It is only by guiding what still remains of the vital principle in the patient to the proper performance of its, functions, by means of a suitable medicine, that a cure can be expected, but not by enervating the body to death, secundum artem; and yet the old school knows not what else to do with patients suffering from chronic diseases, than to attack the sufferers with drugs that do nothing but torture them, waste their strength and fluids, and shorten their lives! Can it be said to save whilst it destroys? Does it deserve any other name than that of a mischievous [non-healing] art, It acts, lege artis, in the most inappropriate manner, and it does (it would almost seem purposely) alloia that is to say, the very opposite of what it should do. Can it be commended? Can it be any longer tolerated ?
In recent times the old school practitioners have quite surpassed themselves in their cruelty towards their sick fellow-creatures, and in the unsuitableness of their operations, as every unprejudiced observer must admit, and as even physicians of their own school have been forced, by the pricks of their conscience (like Kruger Hansen), to confess before the world.
It was high time for the wise and benevolent Creator and Preserver of mankind to put a stop to these abominations, to command a cessation of these tortures, and to reveal a healing art the very opposite of all this, which should not waste the vital juices and powers by emetics, perennial scourings out of the bowels, warm baths, diaphoretics or salivation; nor shed the lifeŐs blood, nor torment and weaken with painful appliances; nor, in place of curing patients, suffering from diseases, render them incurable by the addition of new chronic medicinal maladies by means of the prolonged use of wrong, powerful medicines of unknown properties; nor yoke the horse behind the cart, by giving strong palliatives, according to the old favorite axiom, contraria contrariis curentur; nor, in short, in place of lending the patient aid, to guide him in the way to death, as is done by the merciless routine practitioner, - but which, on the contrary, should spare the patient's strength as much as possible, and should, rapidly and mildly, effect an unalloyed and permanent cure, and restore to health by means of smallest doses of few simple medicines carefully selected according to their proved effects, by the only therapeutic law conformable to nature: similia similibus curentur. It was high time that he should permit the discovery of homopathy.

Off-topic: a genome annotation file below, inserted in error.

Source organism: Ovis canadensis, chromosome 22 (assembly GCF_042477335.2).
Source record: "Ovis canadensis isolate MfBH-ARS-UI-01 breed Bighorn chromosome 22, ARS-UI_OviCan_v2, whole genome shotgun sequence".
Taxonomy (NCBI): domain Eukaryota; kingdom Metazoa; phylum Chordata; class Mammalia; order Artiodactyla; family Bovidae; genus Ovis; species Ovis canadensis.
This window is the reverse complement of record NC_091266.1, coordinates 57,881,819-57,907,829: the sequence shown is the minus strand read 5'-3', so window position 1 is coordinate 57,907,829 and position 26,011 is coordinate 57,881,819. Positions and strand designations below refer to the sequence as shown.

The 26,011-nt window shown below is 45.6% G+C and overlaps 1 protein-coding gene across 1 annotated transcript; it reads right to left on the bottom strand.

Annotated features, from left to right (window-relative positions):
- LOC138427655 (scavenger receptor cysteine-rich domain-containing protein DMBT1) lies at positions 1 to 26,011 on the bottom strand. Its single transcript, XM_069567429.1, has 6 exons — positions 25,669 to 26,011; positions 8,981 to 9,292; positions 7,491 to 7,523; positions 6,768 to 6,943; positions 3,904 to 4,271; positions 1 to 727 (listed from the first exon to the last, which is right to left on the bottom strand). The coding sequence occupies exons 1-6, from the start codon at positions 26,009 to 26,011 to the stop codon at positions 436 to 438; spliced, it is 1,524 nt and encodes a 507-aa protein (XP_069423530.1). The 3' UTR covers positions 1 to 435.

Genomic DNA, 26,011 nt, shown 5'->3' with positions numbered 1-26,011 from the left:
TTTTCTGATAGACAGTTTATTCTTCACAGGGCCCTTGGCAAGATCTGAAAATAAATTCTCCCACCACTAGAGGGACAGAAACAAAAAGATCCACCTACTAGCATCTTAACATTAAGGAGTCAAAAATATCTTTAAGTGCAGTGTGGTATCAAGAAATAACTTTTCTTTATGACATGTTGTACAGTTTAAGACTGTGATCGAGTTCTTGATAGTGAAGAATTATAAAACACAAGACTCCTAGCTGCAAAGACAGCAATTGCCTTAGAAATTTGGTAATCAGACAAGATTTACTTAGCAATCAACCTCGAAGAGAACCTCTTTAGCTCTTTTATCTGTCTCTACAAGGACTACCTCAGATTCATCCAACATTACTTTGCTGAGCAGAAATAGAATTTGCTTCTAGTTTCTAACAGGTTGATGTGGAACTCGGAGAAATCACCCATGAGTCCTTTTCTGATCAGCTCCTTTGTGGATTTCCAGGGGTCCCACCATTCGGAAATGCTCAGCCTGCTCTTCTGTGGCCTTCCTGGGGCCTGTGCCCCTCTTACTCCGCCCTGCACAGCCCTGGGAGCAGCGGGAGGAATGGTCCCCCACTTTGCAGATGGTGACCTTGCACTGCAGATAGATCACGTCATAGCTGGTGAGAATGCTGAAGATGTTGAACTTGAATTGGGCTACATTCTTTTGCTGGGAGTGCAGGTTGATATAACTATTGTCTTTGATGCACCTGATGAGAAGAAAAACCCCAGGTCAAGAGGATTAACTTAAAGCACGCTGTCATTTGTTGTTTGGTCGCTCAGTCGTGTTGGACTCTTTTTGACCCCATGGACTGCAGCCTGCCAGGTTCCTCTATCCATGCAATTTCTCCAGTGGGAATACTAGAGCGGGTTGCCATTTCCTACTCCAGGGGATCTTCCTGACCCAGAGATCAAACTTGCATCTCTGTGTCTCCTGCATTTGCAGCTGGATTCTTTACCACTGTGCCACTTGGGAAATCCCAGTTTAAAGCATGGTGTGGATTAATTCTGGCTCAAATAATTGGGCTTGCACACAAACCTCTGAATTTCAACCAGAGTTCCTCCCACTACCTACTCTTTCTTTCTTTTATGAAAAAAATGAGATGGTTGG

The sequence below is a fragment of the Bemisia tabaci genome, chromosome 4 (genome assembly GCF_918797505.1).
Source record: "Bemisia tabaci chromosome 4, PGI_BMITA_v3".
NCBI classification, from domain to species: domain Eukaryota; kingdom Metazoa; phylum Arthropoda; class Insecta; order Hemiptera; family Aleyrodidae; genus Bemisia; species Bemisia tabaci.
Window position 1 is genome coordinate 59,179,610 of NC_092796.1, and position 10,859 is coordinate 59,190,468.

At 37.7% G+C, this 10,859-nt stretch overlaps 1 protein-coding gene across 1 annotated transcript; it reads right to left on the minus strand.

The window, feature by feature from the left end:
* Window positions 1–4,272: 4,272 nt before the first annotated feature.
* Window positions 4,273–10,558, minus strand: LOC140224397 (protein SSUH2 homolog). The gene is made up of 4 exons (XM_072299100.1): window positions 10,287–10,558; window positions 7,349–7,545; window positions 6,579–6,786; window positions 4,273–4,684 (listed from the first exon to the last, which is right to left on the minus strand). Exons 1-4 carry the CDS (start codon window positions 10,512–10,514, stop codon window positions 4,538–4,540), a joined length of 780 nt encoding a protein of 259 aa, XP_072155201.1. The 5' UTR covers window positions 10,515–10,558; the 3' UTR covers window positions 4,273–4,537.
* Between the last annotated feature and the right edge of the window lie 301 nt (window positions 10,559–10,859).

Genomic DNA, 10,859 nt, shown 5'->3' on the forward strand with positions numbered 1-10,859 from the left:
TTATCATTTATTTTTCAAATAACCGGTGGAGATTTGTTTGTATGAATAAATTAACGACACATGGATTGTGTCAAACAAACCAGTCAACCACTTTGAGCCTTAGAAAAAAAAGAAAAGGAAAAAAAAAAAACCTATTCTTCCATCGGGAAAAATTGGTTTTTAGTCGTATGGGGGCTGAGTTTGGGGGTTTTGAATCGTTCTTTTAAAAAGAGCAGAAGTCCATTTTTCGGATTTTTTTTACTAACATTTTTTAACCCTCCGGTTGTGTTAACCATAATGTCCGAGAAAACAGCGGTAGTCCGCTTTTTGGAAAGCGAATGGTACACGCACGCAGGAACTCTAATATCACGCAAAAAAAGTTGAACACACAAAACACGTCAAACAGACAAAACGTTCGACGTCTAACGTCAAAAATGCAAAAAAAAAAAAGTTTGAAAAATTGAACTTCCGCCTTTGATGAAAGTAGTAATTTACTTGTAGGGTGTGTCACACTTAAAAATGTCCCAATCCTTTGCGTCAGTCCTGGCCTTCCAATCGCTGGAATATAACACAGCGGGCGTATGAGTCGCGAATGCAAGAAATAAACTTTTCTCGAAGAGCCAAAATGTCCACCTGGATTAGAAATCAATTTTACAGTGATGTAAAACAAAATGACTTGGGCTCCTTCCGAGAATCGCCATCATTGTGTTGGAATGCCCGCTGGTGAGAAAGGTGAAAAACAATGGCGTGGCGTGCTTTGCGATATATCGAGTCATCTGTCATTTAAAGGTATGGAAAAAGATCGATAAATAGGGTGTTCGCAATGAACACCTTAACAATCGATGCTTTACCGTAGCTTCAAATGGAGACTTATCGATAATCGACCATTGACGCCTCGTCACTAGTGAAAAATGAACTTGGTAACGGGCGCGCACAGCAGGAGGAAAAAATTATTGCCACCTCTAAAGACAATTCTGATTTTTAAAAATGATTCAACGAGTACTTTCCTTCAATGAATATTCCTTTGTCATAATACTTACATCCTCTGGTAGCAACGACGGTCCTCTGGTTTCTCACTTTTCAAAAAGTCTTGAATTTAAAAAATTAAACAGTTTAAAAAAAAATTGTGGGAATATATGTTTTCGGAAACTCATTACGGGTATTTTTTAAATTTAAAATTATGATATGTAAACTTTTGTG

By observation, reflection and experience, I discovered that, contrary to the old allopathic method, the true, the proper, the best mode of treatment is contained in the maxim: To cure mildly, rapidly, certainly, and permanently, choose, in every case of disease, a medicine which can itself produce an affection similar to that sought to be cured!
Hitherto no one has ever taught this homopathic mode of cure, no one has carried it out in practice. But if the truth is only to be found in this method, as I can prove it to be, we might expect that, even though it remained unperceived for thousands of years, distinct traces of it would yet be discovered in every age.*
* For truth is co-eternal with the all-wise, benevolent Deity. It may long escape the observation of man, until the time foreordained by Providence arrives, when its rays shall irresistibly break through the clouds of prejudice and usher in the dawn of a day which shall shine with a bright and inextinguishable light for the weal of the human race.
And such is the fact. In all ages, the patients who have been really, rapidly, permanently and obviously cured by medicines, and who did not merely recover by some fortuitous circumstance, or by the acute disease having run its allotted course, or by the powers of the system having, in the course of time, gradually attained the preponderance, under allopathic and antagonistic treatment - for being cured in a direct manner differs vastly from recovering in an indirect manner - such patients have been cured solely (although without the knowledge of the physician) by means of a (homopathic) medicine which possessed the power of producing a similar morbid state.